Social media has become a notable source of potential forensic evidence, with social media giant Facebook being a primary source of interest. With over 1.35 billion monthly active users as of September 30, 2014 [1], Facebook is considered the largest social networking platform.

Kivu is finding that forensic collection of Facebook (and other sources of social media evidence) can be a significant challenge because of these factors:

1. Facebook content is not a set of static files, but rather a collection of rendered database content and active programmatic scripts. It’s an interactive application delivered to users via a web-browser. Each page of delivered Facebook content is uniquely created for a user on a specific device and browser.  Ignoring the authentication and legal evidentiary issues, screen prints or PDF printouts of Facebook web pages often do not suffice for collecting this type of information – they simply miss parts of what would have been visible to the user – including, interestingly the unique ads that were tailored to the specific user because of their preferences and prior viewing habits.

2. Most forensic collection tools have limitations in the capture of active Internet content, and this includes Facebook. Specialized tools, such as X1 Social Discovery and PageFreezer, can record and preserve Internet content, but gaps remain in the use of such tools. The forensic collection process must adapt to address the gaps (e.g., X1 Social Discovery does not capture all forms of video).

Below are guidelines that we at Kivu have developed for collecting Facebook account content as forensic evidence:

1. Identify the account or accounts that will be collected – Determine whether or not the custodian has provided their Facebook account credentials. If no credentials have been provided, the investigation is a “public collection” – that is, the collection needs to be based on what a Facebook user who is not “friends” with the target individual (or friends with any of the target individual’s friends, depending on how the target individual has set up their privacy settings) can access. If credentials have been provided, it is considered a “private collection, ” and the investigator will need to confirm the scope of the collection with attorneys or the client, including what content to collect.

2. Verify the ownership of the account – Verifying an online presence through a collection tool as well as a web browser is a good way to validate the presence of the target account.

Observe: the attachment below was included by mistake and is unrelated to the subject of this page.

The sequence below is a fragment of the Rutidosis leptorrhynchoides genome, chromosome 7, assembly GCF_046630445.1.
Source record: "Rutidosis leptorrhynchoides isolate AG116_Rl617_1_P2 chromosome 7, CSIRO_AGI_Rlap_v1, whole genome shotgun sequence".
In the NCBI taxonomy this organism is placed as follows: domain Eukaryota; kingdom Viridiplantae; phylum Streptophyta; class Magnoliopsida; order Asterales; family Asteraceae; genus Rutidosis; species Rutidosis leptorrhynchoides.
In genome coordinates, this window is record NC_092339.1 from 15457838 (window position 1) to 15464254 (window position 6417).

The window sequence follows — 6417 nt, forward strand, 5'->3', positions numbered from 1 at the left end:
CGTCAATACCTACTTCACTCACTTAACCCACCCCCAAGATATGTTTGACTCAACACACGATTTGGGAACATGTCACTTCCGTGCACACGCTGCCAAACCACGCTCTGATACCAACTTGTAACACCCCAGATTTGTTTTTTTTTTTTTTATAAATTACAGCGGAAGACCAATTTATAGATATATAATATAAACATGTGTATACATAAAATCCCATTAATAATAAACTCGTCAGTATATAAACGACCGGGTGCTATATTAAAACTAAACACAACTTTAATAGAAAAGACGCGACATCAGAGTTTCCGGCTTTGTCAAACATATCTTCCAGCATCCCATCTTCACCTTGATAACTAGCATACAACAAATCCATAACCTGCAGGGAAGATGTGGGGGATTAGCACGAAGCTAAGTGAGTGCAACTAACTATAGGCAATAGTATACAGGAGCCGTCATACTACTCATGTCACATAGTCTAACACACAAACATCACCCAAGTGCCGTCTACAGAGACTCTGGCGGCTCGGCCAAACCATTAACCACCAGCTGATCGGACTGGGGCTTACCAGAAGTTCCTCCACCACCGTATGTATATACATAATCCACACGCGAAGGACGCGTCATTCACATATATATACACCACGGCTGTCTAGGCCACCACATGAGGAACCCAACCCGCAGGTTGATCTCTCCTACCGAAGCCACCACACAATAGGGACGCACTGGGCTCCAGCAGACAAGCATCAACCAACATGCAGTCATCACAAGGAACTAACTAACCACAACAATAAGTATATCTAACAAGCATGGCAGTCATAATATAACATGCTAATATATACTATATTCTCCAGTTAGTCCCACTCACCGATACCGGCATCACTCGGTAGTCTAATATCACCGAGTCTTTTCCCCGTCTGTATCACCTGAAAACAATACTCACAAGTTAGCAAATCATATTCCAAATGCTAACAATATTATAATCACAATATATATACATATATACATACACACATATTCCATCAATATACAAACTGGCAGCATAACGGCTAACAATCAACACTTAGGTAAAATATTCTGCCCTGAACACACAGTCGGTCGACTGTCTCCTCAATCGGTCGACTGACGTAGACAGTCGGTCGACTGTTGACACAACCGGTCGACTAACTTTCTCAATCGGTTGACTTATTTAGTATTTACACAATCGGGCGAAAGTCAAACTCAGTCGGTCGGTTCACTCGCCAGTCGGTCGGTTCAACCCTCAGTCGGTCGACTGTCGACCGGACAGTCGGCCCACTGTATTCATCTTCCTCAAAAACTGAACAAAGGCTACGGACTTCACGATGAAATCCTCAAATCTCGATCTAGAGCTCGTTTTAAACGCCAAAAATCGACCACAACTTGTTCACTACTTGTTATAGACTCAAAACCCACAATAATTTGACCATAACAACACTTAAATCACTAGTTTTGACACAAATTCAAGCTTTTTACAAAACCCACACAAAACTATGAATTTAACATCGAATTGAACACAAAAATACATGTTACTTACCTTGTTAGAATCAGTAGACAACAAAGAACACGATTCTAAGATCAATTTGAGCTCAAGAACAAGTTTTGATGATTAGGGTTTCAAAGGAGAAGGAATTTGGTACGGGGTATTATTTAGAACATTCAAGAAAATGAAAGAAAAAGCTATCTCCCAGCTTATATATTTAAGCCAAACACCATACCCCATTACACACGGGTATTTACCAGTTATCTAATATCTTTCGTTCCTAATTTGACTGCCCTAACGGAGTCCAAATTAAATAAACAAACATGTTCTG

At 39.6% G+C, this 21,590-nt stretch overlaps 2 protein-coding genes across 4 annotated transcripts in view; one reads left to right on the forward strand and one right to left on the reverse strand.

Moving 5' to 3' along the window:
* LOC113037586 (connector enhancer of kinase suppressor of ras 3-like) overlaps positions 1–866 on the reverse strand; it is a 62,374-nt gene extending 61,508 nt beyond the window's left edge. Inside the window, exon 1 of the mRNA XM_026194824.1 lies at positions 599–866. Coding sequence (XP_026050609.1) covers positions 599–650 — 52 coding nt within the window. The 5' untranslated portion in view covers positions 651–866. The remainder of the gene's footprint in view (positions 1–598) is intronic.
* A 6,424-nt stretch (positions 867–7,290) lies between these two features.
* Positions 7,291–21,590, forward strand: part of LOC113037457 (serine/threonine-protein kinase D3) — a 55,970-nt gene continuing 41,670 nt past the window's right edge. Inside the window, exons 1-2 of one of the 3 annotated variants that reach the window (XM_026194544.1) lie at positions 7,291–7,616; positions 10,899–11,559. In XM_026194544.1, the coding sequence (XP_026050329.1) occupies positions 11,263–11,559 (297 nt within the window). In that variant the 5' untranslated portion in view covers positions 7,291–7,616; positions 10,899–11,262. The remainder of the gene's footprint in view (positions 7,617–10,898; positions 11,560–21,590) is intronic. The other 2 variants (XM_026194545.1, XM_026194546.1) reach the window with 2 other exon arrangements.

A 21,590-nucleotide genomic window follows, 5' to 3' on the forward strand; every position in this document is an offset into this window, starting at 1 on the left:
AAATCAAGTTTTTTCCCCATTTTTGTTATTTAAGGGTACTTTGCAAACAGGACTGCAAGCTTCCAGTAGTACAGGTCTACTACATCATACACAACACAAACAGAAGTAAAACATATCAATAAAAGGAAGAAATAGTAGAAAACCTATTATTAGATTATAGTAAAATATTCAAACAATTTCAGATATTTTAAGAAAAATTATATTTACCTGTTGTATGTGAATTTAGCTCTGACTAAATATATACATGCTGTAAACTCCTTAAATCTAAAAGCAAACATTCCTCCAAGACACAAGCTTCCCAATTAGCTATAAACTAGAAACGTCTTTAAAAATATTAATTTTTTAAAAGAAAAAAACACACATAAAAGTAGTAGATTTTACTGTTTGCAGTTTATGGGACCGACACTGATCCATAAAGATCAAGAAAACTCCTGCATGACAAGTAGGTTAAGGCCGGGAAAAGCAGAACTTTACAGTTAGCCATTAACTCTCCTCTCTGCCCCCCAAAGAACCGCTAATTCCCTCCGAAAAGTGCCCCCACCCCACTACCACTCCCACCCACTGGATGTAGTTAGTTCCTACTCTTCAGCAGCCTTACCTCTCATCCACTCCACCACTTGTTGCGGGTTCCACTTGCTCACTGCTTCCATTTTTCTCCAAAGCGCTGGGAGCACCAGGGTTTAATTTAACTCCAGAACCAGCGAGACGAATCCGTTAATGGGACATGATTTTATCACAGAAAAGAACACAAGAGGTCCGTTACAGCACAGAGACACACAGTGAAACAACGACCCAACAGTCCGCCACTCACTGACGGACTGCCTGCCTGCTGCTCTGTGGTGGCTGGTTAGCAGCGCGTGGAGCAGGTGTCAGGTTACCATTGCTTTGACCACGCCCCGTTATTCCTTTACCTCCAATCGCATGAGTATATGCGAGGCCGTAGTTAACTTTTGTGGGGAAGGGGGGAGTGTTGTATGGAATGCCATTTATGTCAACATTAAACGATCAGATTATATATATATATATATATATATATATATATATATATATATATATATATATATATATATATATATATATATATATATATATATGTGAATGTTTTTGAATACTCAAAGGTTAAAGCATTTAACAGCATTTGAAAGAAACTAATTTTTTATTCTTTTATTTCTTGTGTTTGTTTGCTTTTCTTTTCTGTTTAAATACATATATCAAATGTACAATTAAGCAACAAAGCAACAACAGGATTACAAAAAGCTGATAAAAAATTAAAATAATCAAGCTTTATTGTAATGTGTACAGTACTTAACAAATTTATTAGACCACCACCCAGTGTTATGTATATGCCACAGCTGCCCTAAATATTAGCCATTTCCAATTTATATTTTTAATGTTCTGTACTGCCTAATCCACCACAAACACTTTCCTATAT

3. Identify whether friends’ details will be collected.

4. Determine the scope of collection – (e.g. the entire account or just photos).

5. Determine how to perform the collection – which tool or combination of tools will be most effective? Make sure that that your tool of choice can access and view the target profile. The tool X-1 Social Discovery, for example, uses the Facebool API to collect information from Facebook. The Facebook API is documented and provides a foundation for consistent collection versus a custom-built application that may not be entirely validated. Further, Facebook collections from other sources such as cached Google pages provide a method of cross-validating the data targeted for collection.

6. Identify gaps in the collection methodology.

a. If photos are of importance and there is a large volume of photos to be collected, a batch script that can export all photos of interest can speed up the collection process. One method of doing so is a mouse recording tool.

b. Videos do not render properly while being downloaded for preservation, aeven when using forensic capture tools such as X-1 Social Discovery. If videos are an integral part of an investigation, the investigator will need to capture videos in their native format in addition to testing any forensic collection tool. It should be noted that there are tools such as downvids.net to download the videos, and these tools in combination with forensic collection tools such as X-1 Social Discovery provide the capability to authenticate and preserve video-based evidence.

7. Define the best method to deliver the collection – If there are several hundred photos to collect, determine whether all photos can be collected. Identify whether an automated screen capture method is needed.

8. If the collection is ongoing (e.g., once a week), define the recurring collection parameters.

Kivu is a licensed California private investigations firm, which combines technical and legal expertise to deliver investigative, discovery and forensic solutions worldwide. Author Katherine Delude is a Digital Forensic Analyst in Kivu’s San Francisco office. To learn more about forensically preserving Facebook content, please contact Kivu.

[1] http://newsroom.fb.com/company-info/ Accessed 11 December 2014.

0 replies

Leave a Reply

Want to join the discussion?
Feel free to contribute!

Leave a Reply